If you needed proof that online shopping has skyrocketed during the pandemic, you only need to look so far as the notoriously long lines that have gathered outside of WesStation. This rise in online retail is understandable. The combination of the spike in COVID-19 cases, numerous stores going bankrupt and selling their brick and mortar locations, and the increase in time spent at home have created a perfect storm for online shopping. I can understand why. Online shopping has provided many people with something positive to look forward to. Between the 24/7 news cycle and the continued upward ticking COVID-19 death count, small, positive diversions are not only welcome, but often needed. However, between our love for online shopping and our struggling economy, our actions could cause small businesses to become extinct. I urge you to heed my message to spend locally (if you are willing and able to do so) so that we don’t see small businesses go extinct. 

Online retail can save busy people time, energy, and stress. It can be all too easy to complete an online purchase. Websites can remember your credit card information so that you don’t have to enter it every time. Amazon can deliver your packages to you as soon as the next day. When I frame it like this, why would people ever shop in person again? Many businesses have posted notices ensuring customers of their commitments to creating a safe shopping environment, but it’s hard to entice people to come into a public store if the safest thing to do is stay at home.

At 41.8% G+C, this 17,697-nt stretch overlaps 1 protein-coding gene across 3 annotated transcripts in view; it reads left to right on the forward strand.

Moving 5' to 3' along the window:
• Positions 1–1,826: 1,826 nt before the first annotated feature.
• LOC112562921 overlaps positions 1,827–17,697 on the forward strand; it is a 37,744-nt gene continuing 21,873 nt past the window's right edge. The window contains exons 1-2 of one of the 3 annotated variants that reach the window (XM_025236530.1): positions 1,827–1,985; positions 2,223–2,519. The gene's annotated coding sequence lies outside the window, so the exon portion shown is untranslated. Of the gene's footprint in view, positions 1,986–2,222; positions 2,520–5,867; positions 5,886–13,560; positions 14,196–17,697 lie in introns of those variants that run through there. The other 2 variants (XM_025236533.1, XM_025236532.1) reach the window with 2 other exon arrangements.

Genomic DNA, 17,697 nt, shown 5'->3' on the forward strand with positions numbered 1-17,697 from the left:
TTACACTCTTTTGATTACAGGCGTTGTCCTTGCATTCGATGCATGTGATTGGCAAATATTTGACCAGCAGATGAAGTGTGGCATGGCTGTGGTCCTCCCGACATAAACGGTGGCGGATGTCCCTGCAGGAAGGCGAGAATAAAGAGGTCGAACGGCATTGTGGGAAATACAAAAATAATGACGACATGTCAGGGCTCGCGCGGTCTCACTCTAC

The downside of our societal craze for online shopping means it’s entirely feasible that brick and mortar stores could be a thing of the past. Even essential businesses like grocery stores can now deliver food to your doorstep. Many brands are also realizing the huge expense that paying for large spaces and maintaining physical stores brings about. If a business doesn’t have to hire, train, and pay employees, why would they do so? Plus, if people are showing a preference for shopping online, that’s all the incentive companies need to cut costs and sell directly to consumers online. However, the disappearance of brick and mortar stores would mean the end of many Americans’ income streams, a serious consequence everyone should be concerned about.

Small businesses and the people who work for them are a cornerstone of the American economy and we cannot abandon them in their time of need. Small businesses provide millions of jobs and livelihoods within the communities they are servicing. The Financial Times has reported that around 12.6 million people are employed by the nation’s 4.7 million “mom and pop” stores, alone. Additionally, prior to COVID-19, small businesses accounted for half of the private-sector jobs, and for two-thirds of new jobs created from 2000 to 2017. Millions of jobs and long-lasting unemployment are on the line for many if we don’t shop locally.